WASHINGTON--()--Concerned about the number of public multi-class stock companies and the resulting potential for harm to shareowners, the Council of Institutional Investors today urged the New York Stock Exchange and Nasdaq to make new companies that have two or more classes of common stock with unequal voting rights ineligible for listing.
“When a company goes to the capital markets to raise money from the public, public investors are entitled to certain protections and basic rights, including a right to vote that’s proportional to the size of one’s holdings”
So-called “dual-class” or “multi-class” stock companies typically have a superior class of shares with more votes per share than the inferior class with only one vote per share – or, in some cases, no vote at all. Company founders, their families or company insiders typically hold the superior class of shares, giving them majority voting rights even when they hold minority ownership and risk. That concentrates voting power into the insiders’ hands, giving them effective control of board of director elections and other matters that are put before shareowners for a vote.
The vast majority of publicly traded U.S. companies adhere to the one-share, one-vote structure widely recognized as best practice. But a significant number of start-up companies are opting for the multi-class stock structure. Twenty of 170 initial public offerings (IPOs) between January 2010 and March 2012 were by companies with a multi-class, unequal voting stock structure.
“These structures are troubling because they pose greater risks to investors and foster less accountability from boards and company insiders,” said Anne Sheehan, Council chair and director of corporate governance for the California State Teachers’ Retirement System. “Not only is this multi-class structure inherently unfair, there is ample evidence that multi-class stock companies do not perform as well as one-share, one-vote companies, are more prone to abuses such as excessive CEO pay and related-party transactions and are more likely to take actions that conflict with the interests of their shareowners.”
“When a company goes to the capital markets to raise money from the public, public investors are entitled to certain protections and basic rights, including a right to vote that’s proportional to the size of one’s holdings,” said Ann Yerger, the Council’s executive director. “Multi-class stock structures run counter to the broader trend in corporate governance over the last decade – to strengthen shareowner rights.”
In letters today to NYSE and Nasdaq – the culmination of months of Council study and analysis – the Council pointed out that listing of multi-class stock companies is essentially prohibited on major exchanges like the London and Tokyo Stock Exchanges. Until recently, there was little interest in multi-class stock structures by U.S.-listed companies.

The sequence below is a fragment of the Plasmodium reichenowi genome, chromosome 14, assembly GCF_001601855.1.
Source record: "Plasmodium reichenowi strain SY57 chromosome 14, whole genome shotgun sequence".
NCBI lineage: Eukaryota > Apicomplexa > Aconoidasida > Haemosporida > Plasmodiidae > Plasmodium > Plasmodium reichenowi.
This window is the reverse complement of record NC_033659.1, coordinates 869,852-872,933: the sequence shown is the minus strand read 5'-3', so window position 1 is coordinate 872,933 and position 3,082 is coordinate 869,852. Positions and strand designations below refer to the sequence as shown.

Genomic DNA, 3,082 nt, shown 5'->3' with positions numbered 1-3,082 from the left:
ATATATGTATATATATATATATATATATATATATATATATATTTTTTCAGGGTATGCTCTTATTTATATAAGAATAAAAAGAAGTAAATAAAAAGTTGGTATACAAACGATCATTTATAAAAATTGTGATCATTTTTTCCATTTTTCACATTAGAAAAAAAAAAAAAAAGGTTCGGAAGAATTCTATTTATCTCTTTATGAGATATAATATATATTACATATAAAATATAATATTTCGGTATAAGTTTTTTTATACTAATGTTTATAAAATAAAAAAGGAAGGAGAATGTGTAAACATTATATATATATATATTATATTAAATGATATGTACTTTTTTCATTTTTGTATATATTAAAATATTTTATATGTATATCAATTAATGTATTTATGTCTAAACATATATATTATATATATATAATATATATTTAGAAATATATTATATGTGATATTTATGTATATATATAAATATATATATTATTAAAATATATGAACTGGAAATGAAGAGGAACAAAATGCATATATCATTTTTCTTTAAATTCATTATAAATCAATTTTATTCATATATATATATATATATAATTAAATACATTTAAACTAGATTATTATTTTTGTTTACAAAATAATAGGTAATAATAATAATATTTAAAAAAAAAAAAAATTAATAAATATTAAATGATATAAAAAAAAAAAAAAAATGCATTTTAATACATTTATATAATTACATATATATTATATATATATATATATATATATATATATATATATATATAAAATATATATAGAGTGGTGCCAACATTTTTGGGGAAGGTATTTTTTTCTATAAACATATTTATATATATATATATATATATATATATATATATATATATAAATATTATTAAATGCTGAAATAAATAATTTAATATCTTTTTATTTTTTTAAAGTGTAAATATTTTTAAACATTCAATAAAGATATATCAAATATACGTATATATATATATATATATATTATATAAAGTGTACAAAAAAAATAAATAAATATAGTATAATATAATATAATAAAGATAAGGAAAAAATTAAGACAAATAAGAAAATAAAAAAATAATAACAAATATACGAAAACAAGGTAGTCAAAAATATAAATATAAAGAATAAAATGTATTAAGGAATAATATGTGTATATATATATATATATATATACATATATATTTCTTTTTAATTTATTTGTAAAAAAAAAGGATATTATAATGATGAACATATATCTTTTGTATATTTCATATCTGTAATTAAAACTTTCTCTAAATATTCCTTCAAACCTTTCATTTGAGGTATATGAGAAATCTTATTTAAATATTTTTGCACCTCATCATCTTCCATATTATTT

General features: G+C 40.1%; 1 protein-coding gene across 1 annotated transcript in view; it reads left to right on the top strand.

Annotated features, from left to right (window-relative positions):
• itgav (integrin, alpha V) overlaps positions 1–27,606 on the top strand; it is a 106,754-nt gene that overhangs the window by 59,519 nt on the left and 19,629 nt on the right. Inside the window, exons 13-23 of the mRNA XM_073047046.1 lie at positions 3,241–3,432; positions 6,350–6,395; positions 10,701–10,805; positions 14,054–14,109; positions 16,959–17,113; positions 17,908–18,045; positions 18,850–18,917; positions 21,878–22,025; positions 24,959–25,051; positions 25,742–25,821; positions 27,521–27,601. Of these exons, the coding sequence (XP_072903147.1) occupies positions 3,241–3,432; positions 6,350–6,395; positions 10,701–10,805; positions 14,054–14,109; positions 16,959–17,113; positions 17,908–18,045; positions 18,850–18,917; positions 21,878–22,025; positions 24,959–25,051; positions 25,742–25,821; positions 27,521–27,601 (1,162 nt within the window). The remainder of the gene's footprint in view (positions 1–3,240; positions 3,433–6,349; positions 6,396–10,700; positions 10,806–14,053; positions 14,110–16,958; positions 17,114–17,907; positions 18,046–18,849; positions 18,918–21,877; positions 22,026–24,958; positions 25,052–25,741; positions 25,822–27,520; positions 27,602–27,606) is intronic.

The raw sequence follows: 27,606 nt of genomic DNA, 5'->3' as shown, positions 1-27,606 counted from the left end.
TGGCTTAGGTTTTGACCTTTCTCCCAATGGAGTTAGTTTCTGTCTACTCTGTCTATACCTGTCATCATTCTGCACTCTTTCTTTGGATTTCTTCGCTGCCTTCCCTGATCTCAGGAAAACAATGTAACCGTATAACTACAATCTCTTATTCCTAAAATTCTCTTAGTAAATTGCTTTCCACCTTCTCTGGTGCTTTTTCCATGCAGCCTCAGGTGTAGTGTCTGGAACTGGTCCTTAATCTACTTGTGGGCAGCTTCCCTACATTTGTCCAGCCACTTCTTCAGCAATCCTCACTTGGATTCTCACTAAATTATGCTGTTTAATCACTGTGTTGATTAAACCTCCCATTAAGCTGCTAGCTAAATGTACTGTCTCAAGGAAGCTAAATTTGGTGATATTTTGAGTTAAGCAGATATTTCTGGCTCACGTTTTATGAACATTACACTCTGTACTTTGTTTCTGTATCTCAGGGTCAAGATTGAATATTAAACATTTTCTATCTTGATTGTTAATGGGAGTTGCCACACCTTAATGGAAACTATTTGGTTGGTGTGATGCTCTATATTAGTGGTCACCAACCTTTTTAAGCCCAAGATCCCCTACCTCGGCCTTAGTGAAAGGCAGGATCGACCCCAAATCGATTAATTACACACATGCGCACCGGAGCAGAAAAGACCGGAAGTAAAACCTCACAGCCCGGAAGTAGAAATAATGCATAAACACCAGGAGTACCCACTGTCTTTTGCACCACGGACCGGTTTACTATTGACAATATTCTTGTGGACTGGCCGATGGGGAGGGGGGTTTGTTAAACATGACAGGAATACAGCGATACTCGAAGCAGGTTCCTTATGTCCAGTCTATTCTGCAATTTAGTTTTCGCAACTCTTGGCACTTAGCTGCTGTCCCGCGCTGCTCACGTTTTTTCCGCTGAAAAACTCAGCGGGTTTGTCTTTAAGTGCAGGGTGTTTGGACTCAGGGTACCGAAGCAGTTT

That seemed to change in 2004, when Google went public with two classes of common stock – Class B shares held by founders Sergey Brin and Larry Page with 10 votes per share, compared to one vote for the publicly sold Class A stock. As a result, the two founders control a majority of the voting power despite holding only 16 percent of the outstanding shares. Earlier this year, Google announced plans to issue a third class of stock with no voting rights at all.
Recent high-profile multi-class IPOs include offerings from Facebook, Groupon, LinkedIn and Zynga. At each company, a share of the insider-controlled class of stock wields seven, 10 or more votes compared to one vote for each share of the widely-held class of stock. In Zynga’s case, the company issued three classes of common stock, and the superior class of stock – owned entirely by founder Mark Pincus – has 70 votes per share.
The Council finds the principal rationale offered by registrants for the multi-class stock listing – that it allows management to concentrate on the long-term growth of the company without worrying about short-term performance or other interference – to be unconvincing.
“There is no evidence that a multi-class stock structure is imperative in order for a company to succeed,” said Yerger. “For example, some of the most successful companies in the technology/Internet sector – including Apple and Amazon – are known for having visionary founders and yet they all operate as single-class stock companies.”
There is evidence, however, that companies with a multi-class stock structure often do not perform as well as companies with a single class of stock. Controlled Companies in the S&P 1500: A Ten-Year Performance and Risk Review, a new study by the Investor Responsibility Research Center Institute (IRRCI) and Institutional Shareholder Services, Inc. (ISS), found that only LinkedIn’s stock has increased in value since its initial public offering – by 138 percent as of August 31. On that same date, Zynga’s stock price was down by 72 percent, Groupon’s by 79.3 percent and Facebook’s by 52.5 percent.
That study also found that multi-class stock firms exhibit more share price volatility, that multi-class and other control companies have more related-party transactions, and that multi-class stock and other control companies have more material corporate governance weaknesses.
“Prohibiting new public companies from adopting multi-class stock structures would go a long way toward enhancing public market integrity, safeguarding public investor rights and restoring investor confidence,” said the Council’s Yerger.